Credit: Bobby Magill
If shale oil and gas methane emissions aren’t reined in quickly, the earth could warm a critical 2°C within 15 to 35 years, he said. In order for the earth to avoid the most serious consequences of global warming, the planet’s average temperature cannot warm more than 2°C above where it was in the 1800s. Global average temperatures have already warmed 1°C.
Lawrence Cathles, a Cornell earth and atmospheric sciences professor whose criticism of Howarth's previous research made national headlines along with Howarth's rebuttal, said the science does not suport Howarth's claim that immediate curbs on methane emissions are necessary to avoid the 2°C warming thresshold.
"For methane to be a significant climate driver between now and 2035, its rate of increase in the atmosphere would need to accelerate dramatically, and so far we don't see this happening," Cathles said. "Curbs on methane emissions are desirable, but they will make a small player in climate change even smaller, and reducing emission rates below present levels is not a matter of necessity in controlling global warming."
Cathles said that substituting natural gas for coal in electricity generation would have an immediate benefit and methane leakage rates from natural gas systems would have to be much greater than they are now.
"My perception is that Howarth's views do not represent the views of most of the scientists that have considered these issues carefully, and that, contrary to the suggestions made in the subject paper, recent studies do not support the very high leakage rates he needs to make natural gas a 'bridge to nowhere.' "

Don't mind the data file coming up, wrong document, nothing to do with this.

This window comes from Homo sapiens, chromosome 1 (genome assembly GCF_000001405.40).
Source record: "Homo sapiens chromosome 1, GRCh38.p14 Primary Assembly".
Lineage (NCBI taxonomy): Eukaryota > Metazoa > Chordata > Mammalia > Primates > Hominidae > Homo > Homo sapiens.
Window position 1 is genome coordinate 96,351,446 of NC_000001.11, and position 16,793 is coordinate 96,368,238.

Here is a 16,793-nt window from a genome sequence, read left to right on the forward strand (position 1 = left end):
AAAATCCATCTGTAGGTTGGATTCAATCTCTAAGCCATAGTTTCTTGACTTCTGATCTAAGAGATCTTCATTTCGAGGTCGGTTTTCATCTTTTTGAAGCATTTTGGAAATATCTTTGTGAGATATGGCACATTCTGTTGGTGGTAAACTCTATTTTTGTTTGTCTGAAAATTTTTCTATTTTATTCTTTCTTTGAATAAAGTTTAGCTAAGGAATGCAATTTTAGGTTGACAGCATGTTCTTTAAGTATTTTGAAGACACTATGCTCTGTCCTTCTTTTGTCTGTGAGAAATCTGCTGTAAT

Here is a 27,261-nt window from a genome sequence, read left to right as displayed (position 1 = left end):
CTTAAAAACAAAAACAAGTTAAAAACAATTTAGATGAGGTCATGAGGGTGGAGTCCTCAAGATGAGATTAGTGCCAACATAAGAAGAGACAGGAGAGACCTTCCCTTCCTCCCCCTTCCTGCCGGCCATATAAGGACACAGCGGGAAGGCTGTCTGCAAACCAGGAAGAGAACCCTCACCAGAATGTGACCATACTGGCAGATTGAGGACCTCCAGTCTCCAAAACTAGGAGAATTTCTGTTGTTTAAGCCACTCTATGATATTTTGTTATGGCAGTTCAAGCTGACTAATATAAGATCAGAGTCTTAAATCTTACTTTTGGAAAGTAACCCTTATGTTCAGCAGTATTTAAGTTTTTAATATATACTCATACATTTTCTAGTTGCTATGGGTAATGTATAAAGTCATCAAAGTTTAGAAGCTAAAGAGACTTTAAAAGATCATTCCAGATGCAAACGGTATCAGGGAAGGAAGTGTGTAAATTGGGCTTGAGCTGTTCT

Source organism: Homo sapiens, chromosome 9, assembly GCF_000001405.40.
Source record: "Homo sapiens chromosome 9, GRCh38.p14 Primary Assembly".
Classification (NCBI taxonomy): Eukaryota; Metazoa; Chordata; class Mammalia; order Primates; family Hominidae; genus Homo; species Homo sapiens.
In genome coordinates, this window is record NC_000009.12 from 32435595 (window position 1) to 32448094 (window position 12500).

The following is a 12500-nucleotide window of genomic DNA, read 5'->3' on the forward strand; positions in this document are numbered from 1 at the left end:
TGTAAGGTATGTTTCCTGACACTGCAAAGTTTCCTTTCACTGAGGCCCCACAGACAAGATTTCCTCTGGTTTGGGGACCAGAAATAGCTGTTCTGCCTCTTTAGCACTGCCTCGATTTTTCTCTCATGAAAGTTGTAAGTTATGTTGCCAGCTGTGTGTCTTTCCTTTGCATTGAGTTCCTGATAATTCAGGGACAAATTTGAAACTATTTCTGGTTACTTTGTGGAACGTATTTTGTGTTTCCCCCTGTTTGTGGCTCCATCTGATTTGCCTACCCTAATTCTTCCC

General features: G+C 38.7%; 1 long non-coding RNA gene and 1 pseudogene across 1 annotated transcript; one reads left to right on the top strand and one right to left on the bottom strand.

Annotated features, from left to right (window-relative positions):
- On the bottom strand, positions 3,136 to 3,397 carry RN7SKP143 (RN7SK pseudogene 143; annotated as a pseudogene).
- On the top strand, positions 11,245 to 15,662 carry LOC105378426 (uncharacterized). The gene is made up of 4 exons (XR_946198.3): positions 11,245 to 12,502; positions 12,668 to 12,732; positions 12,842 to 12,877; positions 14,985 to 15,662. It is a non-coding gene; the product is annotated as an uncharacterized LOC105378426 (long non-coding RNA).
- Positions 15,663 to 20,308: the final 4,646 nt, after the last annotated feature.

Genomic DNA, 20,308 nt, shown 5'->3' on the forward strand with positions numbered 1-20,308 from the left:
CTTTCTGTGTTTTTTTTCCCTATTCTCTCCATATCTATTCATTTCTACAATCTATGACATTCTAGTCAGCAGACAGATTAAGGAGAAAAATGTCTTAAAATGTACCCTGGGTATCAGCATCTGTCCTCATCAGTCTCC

Drew Shindell, a NASA Goddard Institute for Space Studies scientist on whose research Howarth draws but was not involved in Howarth's study, said that Howarth’s research is sound, but slashing methane emissions from natural gas isn’t the only way to keep global warming under 2°C.
Keeping the earth from warming will involve more than cutting carbon dioxide emissions alone or methane alone. Cutting a combination of some CO2, some methane, some black carbon and anything else that contributes to radiative forcing could keep warming down, too, Shindell said.
Regarding Howarth’s views denying that natural gas is a bridge fuel, Shindell said Howarth is pointing out that unless the methane leak rate from natural gas production and distribution is extraordinarily low, the reduction in greenhouse gas emissions compared to coal doesn’t exist.
If natural gas could be produced with the very lowest possible methane leak rate, natural gas might come out ahead of coal for greenhouse gases, Shindell said.
“Whether that’s feasible, I don’t know,” he said.
In his paper, Howarth is adamant that replacing climate-changing coal with climate-changing natural gas does nothing to slow global warming.
“Society needs to wean itself from the addiction to fossil fuels as quickly as possible,” Howarth said in a statement. “But to replace some fossil fuels — coal, oil — with another, like natural gas, will not suffice as an approach to take on global warming. Rather, we should embrace the technologies of the 21st century and convert our energy systems to ones that rely on wind, solar and water power.”
Jackson said he wouldn't quite go so far as to call for running away from natural gas.
"We need to do everything we can to cut methane emissions right now," Jackson said. "Using less natural gas might be one approach, but given that we are going to continue to use natural gas, my research (focuses on) how can we detect leaks quickly and fix them cheaply to reduce that leakage term?"
Shifting over completely to renewables would be great for human health and the environment, "but that's not the world we live in," Jackson said. "I want to know if you turn the spigot off for natural gas, do we get wind or do we get a new coal plant? And Bob (Howarth) might say that even if we got a coal plant, that's a good thing. It's not so black and white for me."